This starts out as a seemingly simple story of a woman and her boyfriend going to meet his parents, but she is thinking of ending things, although what she is thinking of ending is unclear. The main narrative is intercut with two people talking, their sections are in italics, about a murder but it is unclear how the two stories interrelate although as we going on it becomes more and more apparent that the two stories are converging. Towards the end it becomes unclear who is speaking, in the early part of the book it is clear that it is in the girlfriends voice. I found it deeply sinister and compelling but find it hard to understand what the ending meant. I might have to go back and read it again.
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Format: Paperback
“I think there’s a perception that fear and terror and dread are fleeting. That they hit hard and fast when they do, but they don’t last. It’s not true. They don’t fade unless they’re replaced by some other feeling. Deep fear will stay and spread if it can. You can’t outrun or outsmart or subdue it. Untreated, it will only fester. Fear is a rash”

I’m Thinking Of Ending Things is the first novel by Canadian author, Iain Reid. Jake is taking his new girlfriend to his parents’ remote farm. She’s not entirely sure this is a good idea: he’s a nice guy and she doesn’t really want him to think their relationship is quite so strong; she’s been thinking of ending things.

Things at the farm are not what she really expected, although she’s a city girl, born and bred, so how would she know what’s normal? But Jake’s parents are a bit strange, and she’s glad when Jake doesn’t take them up on the offer to stay the night, even though it has begun to snow quite heavily. Despite his girlfriend’s anxiety about getting home, Jake insists on a detour.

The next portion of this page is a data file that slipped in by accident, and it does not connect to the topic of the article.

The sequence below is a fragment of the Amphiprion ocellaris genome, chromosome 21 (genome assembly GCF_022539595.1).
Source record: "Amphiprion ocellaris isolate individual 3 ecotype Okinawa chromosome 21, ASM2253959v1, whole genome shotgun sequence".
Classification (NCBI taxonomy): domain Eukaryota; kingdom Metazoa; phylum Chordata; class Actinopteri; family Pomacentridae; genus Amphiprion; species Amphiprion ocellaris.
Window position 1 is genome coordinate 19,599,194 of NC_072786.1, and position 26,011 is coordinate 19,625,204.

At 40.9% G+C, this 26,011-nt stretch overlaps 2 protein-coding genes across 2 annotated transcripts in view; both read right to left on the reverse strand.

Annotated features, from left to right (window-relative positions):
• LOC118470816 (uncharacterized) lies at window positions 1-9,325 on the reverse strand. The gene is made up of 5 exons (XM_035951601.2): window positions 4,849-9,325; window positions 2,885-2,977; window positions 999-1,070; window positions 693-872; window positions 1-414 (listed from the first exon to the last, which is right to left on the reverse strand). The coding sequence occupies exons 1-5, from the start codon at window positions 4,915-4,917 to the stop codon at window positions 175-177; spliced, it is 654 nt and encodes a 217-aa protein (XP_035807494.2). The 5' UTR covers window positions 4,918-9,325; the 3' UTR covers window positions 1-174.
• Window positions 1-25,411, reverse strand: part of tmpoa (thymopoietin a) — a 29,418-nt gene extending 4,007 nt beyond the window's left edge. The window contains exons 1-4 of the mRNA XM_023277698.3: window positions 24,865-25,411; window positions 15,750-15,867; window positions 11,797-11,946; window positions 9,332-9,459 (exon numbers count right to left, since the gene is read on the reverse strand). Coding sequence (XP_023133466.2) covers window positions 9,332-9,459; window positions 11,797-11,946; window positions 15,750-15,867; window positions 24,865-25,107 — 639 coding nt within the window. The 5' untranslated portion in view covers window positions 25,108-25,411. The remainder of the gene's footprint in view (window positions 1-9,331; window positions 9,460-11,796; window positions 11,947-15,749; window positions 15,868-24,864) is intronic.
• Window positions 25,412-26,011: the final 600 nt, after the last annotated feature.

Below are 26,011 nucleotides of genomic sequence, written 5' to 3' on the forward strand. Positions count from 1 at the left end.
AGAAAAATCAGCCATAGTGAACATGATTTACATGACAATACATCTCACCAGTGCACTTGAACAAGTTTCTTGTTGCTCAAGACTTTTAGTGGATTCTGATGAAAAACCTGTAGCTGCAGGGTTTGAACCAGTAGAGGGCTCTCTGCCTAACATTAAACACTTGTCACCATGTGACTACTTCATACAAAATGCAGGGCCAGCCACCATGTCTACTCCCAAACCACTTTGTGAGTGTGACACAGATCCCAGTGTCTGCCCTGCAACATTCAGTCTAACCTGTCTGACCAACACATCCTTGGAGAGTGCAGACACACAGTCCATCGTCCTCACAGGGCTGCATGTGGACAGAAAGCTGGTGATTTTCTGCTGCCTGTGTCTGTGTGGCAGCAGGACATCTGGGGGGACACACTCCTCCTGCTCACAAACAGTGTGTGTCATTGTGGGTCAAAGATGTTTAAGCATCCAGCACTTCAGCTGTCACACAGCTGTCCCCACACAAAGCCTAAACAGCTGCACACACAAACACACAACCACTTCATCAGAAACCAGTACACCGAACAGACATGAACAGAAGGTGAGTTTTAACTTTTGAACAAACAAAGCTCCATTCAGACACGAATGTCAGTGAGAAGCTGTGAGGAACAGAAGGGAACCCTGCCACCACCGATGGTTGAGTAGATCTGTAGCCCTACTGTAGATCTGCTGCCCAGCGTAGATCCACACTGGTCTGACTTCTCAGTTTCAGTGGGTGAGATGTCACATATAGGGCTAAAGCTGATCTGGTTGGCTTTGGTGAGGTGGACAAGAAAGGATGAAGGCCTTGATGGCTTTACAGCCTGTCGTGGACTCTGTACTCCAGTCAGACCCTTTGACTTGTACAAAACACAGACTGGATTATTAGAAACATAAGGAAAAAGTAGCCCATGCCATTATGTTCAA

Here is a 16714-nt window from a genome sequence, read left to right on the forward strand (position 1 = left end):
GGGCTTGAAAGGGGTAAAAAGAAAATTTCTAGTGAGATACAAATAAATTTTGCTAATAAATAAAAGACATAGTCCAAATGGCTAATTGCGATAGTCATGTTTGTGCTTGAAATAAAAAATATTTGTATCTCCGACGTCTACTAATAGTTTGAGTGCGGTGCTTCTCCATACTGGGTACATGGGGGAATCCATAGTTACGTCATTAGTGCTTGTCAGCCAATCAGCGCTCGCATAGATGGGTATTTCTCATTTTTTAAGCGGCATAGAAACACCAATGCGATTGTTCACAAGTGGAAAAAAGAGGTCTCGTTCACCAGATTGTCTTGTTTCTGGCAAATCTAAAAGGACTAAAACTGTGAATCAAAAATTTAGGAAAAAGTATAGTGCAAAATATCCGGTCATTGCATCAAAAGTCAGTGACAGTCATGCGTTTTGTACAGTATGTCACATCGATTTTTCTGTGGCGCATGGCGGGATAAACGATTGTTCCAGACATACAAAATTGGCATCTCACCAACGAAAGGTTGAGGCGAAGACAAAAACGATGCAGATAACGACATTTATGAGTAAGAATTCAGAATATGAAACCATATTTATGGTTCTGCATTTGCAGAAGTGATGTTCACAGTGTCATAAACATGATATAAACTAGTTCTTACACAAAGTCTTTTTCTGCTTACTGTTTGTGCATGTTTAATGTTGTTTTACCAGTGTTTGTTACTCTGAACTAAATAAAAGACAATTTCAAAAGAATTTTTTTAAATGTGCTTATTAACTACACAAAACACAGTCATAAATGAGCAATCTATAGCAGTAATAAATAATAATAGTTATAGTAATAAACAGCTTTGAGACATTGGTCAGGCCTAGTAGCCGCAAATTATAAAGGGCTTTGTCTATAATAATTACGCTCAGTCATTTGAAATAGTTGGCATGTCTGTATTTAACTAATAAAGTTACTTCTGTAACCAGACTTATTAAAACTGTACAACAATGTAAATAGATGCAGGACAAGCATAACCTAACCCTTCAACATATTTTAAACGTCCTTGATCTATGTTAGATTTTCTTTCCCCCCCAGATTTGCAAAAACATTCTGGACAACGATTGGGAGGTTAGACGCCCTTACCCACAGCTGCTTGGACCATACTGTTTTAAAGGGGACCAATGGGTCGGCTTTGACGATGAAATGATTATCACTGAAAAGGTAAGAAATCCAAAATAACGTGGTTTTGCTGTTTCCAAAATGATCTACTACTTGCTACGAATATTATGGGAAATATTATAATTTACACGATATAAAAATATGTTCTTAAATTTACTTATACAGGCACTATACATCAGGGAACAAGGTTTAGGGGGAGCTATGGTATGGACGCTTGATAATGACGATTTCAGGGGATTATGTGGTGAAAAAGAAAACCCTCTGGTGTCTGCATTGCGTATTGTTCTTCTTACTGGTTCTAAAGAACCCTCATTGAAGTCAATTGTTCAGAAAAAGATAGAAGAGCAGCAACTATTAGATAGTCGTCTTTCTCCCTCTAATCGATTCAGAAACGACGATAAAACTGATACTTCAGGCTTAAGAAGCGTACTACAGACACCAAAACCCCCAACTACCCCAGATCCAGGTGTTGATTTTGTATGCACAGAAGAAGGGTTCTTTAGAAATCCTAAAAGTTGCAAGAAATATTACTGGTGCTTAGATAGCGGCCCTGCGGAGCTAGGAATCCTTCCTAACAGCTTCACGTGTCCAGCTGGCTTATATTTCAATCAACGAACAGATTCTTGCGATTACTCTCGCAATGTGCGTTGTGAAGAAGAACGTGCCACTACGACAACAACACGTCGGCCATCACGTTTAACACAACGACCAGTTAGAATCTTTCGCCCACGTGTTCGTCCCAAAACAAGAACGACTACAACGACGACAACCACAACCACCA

The main narrative is from the woman’s perspective; this is interspersed with some pages printed in italics that consist of conversations between unknown persons about a tragic event. It is apparent from the start that the woman is probably an unreliable narrator. Is her mental stability also in question? While some of it is sound, both her inner monologue and their conversations feature faulty logic and invalid reasoning.

“Just tell your story. Pretty much all memory is fiction and heavily edited. So just keep going… A memory is its own thing each time it’s recalled. It’s not absolute. Stories based on actual events often share more with fiction than fact. Both fictions and memories are recalled and retold.
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Format: Paperback
This quite frankly is one of the most disturbing books I have read, it is clever in its structure and it takes you in a choke hold and spits you out as the final pages rattle by.

This is one of the more difficult reviews to write because I genuinely can't tell you all that much about the plot without spoiling it or influencing you in some way. Twisted and scary, I can assure you that I didn't sleep well last night.

Primarily what I can tell you about the plot is that Jake and 'The Girlfriend' are off on a road trip to visit his parents. The journey and the route drive the narrative and enables a tension to build up throughout. The trip is a bit bizarre as is the return journey. The return leg involves a stop off at a Dairy Queen and a school and it is here that things turn the weirdest yet. Interspersed are small fragments of a different story about a terrible event that has happened. That is all I can tell you....

This book has been billed as Psychological Horror and I would agree with that description, it is unflinching whilst being sparse. This story plummets to depths that I haven't read before and the tautness of the prose lead me to gulp at the end and wonder what on earth just happened. At first I didn't understand the ending, after thinking about it now I do and everything that went before makes sense. There were clues and signs along the way of course that now make sense.

This book is short at just over 200 pages but it packs one hell of a punch, I hurtled through it, such was my need to find out the ending. It was gripping and horrific at the same time. When you have to look but know you shouldn't.

This book is an examination of ones identity, and of desire and longing. It is about things not being quite as they appear set against a backdrop of horror and sadness.

I was scared witless and it was quite simply brilliant.